[m-dev.] New pragmas for tail recursion warnings

Zoltan Somogyi zoltan.somogyi at runbox.com
Fri Nov 13 19:11:51 AEDT 2015

On Fri, 13 Nov 2015 18:06:58 +1100, Paul Bone <paul at bone.id.au> wrote:
> > I propose something like this:
> > 
> > :- pragma require_tail_recursion(PROC_SPEC, [OPTION_1, ... OPTION_N]).
> > 
> > where an option may be "warn" or "error" to govern what happens if
> > the requirement isn't met, or it may be "none", "self_recursion_only",
> > "mutual_recursion_only", or "self_and_mutual_recursion" to say what
> > kinds of recursion are required to be tail recursion, and maybe
> > "clique([OTHER_PROC_SPEC_1, ... OTHER_PROC_SPEC_N])" if the
> > user wants to specify what procedures the clique should have, so they
> > get a warning or an error if the clique accidentally becomes bigger
> > than what they expected.
> Some of these seem like more than (most) users require.  But I could easily
> be wrong about that, and by the time I implement some of them, implementing
> the others isn't very much extra work.  So it seems okay to me.

They may be more than most people require, but they are optional;
people don't have to specify more than they want to specify.

> I'd prefer to call "clique" "scc". 


> > That leaves the question of what the defaults should be; I propose
> > "warn", "self_and_mutual_recursion", and no of course no explicitly
> > specified clique.
> Is that the default behaviour if the pragma has an empty options list or no
> options list?  What if there is no pragma?  (Currently this warning is not
> enabled by default).  I'm pretty sure I know the answers, I just want to
> clarify.

We typically insist on an options list (empty or not) when either there is
something following it, or we expect that we may later add an extra parameter
to the pragma that would follow the options list. I don't think it would
make sense to add an extra parameter to this pragma, so I see no reason
why we shouldn't allow the options list to be deleted if it is empty. On the
other hand, requiring people to type an addition ", []" is not a big burden
either, so I would not object to requiring the options list either.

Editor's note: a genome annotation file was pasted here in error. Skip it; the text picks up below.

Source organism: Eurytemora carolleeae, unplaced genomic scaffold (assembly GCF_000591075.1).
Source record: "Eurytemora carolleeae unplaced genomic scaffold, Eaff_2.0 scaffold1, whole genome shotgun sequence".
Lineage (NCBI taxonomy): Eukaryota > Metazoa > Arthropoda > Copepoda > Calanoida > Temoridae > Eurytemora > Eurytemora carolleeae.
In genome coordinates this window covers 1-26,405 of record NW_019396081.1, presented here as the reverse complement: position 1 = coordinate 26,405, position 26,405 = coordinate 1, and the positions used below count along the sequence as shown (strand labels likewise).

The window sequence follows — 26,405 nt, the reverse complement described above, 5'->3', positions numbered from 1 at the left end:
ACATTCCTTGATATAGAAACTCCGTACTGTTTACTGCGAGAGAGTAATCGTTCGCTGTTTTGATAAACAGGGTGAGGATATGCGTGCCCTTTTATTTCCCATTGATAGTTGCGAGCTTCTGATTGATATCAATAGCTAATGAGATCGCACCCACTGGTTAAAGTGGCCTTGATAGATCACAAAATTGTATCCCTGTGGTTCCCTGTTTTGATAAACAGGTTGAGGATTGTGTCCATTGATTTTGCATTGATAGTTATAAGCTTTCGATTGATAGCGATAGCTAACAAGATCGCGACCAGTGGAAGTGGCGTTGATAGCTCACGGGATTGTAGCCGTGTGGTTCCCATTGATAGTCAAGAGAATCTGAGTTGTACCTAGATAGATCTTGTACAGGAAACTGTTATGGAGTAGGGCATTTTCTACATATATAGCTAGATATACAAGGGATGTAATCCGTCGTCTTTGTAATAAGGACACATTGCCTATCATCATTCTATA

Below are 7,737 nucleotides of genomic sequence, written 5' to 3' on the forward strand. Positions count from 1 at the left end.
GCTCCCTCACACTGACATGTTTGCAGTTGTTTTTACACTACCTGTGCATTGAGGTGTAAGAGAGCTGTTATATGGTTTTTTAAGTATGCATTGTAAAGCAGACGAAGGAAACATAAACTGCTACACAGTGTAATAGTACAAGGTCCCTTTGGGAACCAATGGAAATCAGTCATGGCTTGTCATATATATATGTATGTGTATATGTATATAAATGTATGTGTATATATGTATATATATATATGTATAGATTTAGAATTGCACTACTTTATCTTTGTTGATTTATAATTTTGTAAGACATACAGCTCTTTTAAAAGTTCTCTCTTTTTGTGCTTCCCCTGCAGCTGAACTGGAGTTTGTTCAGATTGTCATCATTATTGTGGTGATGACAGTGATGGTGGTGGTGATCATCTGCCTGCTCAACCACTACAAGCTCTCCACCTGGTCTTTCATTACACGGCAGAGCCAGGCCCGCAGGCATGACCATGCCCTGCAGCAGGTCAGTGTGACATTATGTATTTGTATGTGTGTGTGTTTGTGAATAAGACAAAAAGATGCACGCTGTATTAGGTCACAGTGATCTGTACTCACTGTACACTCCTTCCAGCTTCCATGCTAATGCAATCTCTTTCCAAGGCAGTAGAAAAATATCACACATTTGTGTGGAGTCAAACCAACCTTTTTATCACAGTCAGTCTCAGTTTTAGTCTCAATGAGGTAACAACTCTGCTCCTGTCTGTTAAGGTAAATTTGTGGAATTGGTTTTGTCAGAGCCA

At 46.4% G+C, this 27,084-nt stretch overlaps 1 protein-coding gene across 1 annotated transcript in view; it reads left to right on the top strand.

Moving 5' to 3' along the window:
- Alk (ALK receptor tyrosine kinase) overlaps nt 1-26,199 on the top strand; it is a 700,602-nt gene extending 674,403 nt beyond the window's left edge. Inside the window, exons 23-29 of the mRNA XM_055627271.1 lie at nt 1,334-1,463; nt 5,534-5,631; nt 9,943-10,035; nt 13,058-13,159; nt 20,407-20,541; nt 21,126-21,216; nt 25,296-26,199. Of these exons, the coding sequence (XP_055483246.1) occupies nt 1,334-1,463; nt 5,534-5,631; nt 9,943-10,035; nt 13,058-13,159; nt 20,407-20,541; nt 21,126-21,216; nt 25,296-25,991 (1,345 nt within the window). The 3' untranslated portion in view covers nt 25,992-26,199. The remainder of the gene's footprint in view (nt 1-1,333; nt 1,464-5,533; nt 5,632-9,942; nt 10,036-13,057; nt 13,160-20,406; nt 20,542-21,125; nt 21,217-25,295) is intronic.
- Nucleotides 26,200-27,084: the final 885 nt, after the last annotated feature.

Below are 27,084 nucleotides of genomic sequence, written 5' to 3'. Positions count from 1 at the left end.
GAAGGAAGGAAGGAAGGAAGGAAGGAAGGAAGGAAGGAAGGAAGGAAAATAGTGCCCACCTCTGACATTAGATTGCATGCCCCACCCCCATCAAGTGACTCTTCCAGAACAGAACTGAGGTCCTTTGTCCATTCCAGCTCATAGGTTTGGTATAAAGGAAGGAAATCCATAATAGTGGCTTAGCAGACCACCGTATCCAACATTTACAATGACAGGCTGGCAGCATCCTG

The default behavior I listed above is what I propose if the options list
is silent on a matter, either because it does not have an option on e.g.
what kinds of recursions it applies to, or because there is no options list.

The idea is that (a) the compiler has a default behaviour about
e.g. whether to warn about the absence of tail recursion, (b) the
user can override that behaviour for a module with a compiler option,
and (c) the user can override both (a) and (b) for a specific procedure's scc 
with this pragma.

This would mean, for example, that specifying :- pragma require_tail_recursion(
PROC_SPEC, [none]) would override a compiler option asking for such warnings.

> > We could also add an option that lists the backends on which
> > the requirement is valid.
> We might want a way to say that some requirements hold in some backends, but
> not others.
>     :- pragma require_tail_recursion(foo/3,
>         [warn,
>          llc_backend(self_and_mutual_recursion),
>          hlc_backend(self_recursion_only)]).
> Or even.
>     :- pragma require_tail_recursion(foo/3,
>         [warn, self_recursion_only,
>          llc_backend(self_and_mutual_recursion)]).

Can you imagine that ever being useful?

A programmer typically cares about the answer to the question:
"can this code work in constant stack space?". If the "code" in question
is mutually recursive, having a backend that guarantees tail recursion
for self recursive calls only is not much help. Even if half the tailcalls
are self-tail-calls and the other half are tail calls to other procedures
in the scc, optimizing only the former will still cause you to blow the
stack with large enough inputs. The only thing that changes is that
"large enough" is now (on average) twice as large. Is that a useful
amount of help? Probably only in pretty rare circumstances.

> > Both your proposal and mine has to decide what happens if the
> > specified predicate has no recursive calls at all, and what happens
> > if it contains a higher order call (which may end up being a recursive
> > call, if the procedure's address is taken). I am pretty sure we would
> > have to ignore the latter, but the former is a different question.
> Of course the latter case might only be directly recursive if it has the
> same type or a curried type.  It may however be mutually recursive.  It may
> also happen if an ancestor's address has been taken. 

Exactly. The ancestor may not even be in the current module,
which is why I don't think the compiler can do anything useful about it.

> Maybe for the former we should always have a warning if the pragma is
> present at all, because it isn't sensible.

Agreed; that is why I mentioned it.


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